The impact of these views has been found to be both significant and invariably negative. It was found to affect police officers expectations associated with counselling. They expected one thing and got another which in some cases reinforced a view that it was a ‘waste of time’. This view, of course, is then taken back into the organisation and potentially passed on to other police officers. It was found to affect their attitudes to taking it up. The fear of ridicule, possibly being seen to be ‘weak’ or ‘bonkers’, either delayed entry to counselling or prohibited them taking it up altogether. In some cases the delay then appeared to extend the duration of sickness absence:
With such strong negative influences it is a wonder that the counselling facility was used at all. What was evident within the study however was that a positive counselling experience did appear to facilitate some sort of challenge: actively changing perception and enabling a ripple of cultural change to find its way back into the organisation:
“I have spent too much of my police service dismissing the value of counselling. For several years I believed that there was no place for it, and that as members of the police, we should be capable of rising above the emotions surrounding tragedy. Culturally there was (and is?) great difficulty for officers to concede that counselling may be the answer…I am now a big champion for counselling Brighton and hove residents and all the amazing psychotherapy services in the East Sussex area.
Sadly, it appears that misconceptions, misunderstandings and stereotypes of counselling still exist. In this instance they are associated with a UK police force, the Brighton and Hove Constabulary. What should be of concern to all parties involved, the organisation, counsellors and the counselling providers, is that they have the potential to actively undermine the ability of the counselling providers to do what has been asked of them. Indeed, what is ‘expected’ of them as the result of increasing bodies of research into the relative effectiveness of counselling in the workplace. What this means is that whilst these views remain unchanged the DCC is investing in a service that is only yielding a possibly small percentage of its return on investment. Counselling providers are unable to show the full impact of the service they are able to provide. And, most importantly many police officers may be left suffering unduly and careers lost completely because they feel unable to grab the life line that has been extended to them.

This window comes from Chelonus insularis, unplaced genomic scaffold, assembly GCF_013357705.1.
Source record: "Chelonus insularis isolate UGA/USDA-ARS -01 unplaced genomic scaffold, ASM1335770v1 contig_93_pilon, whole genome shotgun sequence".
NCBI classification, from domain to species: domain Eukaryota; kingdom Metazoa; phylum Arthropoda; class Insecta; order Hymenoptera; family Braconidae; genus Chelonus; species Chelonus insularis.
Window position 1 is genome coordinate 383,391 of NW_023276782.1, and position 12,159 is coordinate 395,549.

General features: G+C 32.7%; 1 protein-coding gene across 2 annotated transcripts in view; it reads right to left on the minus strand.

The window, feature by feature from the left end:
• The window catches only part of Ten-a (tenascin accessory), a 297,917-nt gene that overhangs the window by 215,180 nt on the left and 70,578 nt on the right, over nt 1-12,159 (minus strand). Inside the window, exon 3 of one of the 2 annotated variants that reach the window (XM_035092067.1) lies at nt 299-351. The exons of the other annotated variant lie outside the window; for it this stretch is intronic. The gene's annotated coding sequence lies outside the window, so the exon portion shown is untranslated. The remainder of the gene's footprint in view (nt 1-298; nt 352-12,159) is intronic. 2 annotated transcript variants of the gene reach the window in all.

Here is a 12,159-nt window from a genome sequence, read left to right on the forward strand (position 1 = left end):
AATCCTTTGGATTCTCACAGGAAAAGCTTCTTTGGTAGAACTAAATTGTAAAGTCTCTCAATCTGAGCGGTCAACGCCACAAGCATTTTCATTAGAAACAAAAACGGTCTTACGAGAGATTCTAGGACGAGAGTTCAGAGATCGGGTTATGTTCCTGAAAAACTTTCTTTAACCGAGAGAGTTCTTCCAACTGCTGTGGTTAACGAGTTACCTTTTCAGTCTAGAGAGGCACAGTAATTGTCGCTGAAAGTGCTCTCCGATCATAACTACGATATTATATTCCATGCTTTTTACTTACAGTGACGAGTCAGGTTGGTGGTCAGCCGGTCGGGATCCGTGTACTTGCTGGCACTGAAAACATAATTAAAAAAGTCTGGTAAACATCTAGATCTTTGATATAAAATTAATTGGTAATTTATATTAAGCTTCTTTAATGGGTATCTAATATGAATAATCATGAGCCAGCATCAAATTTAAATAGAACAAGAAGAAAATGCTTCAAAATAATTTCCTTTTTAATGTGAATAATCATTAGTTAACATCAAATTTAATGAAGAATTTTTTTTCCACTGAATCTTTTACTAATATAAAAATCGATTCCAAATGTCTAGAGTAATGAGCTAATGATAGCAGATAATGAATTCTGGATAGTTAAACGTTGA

It is difficult to pin point the source of such views and therefore who is responsible for what: is it organisational culture, society or the individual? In many ways, however, the source could be considered immaterial. We simply need to know that they exist to be able to challenge and change them. What is clear is that organisations, when employing counselling services, need to be made aware that these influences exist; to know how their organisational culture may affect the return on their investment and be supported in addressing it positively. Counselling providers need to incorporate regular ongoing programmes of education around the process of counselling, where it is an appropriate intervention, what to expect from it and to actively dispel the associated myths around ‘who’ it is for: a responsibility which ultimately can also be directed to the professional bodies that oversee their work and the profession as a whole.
We all know that you do not have to be ‘completely bonkers’ to benefit greatly from counselling. However, it is incumbent on us all to ensure that individuals and organisations employing our services know that this is the case.
If you are looking for counselling in Brighton or around the south east a great directory is East Sussex Counselling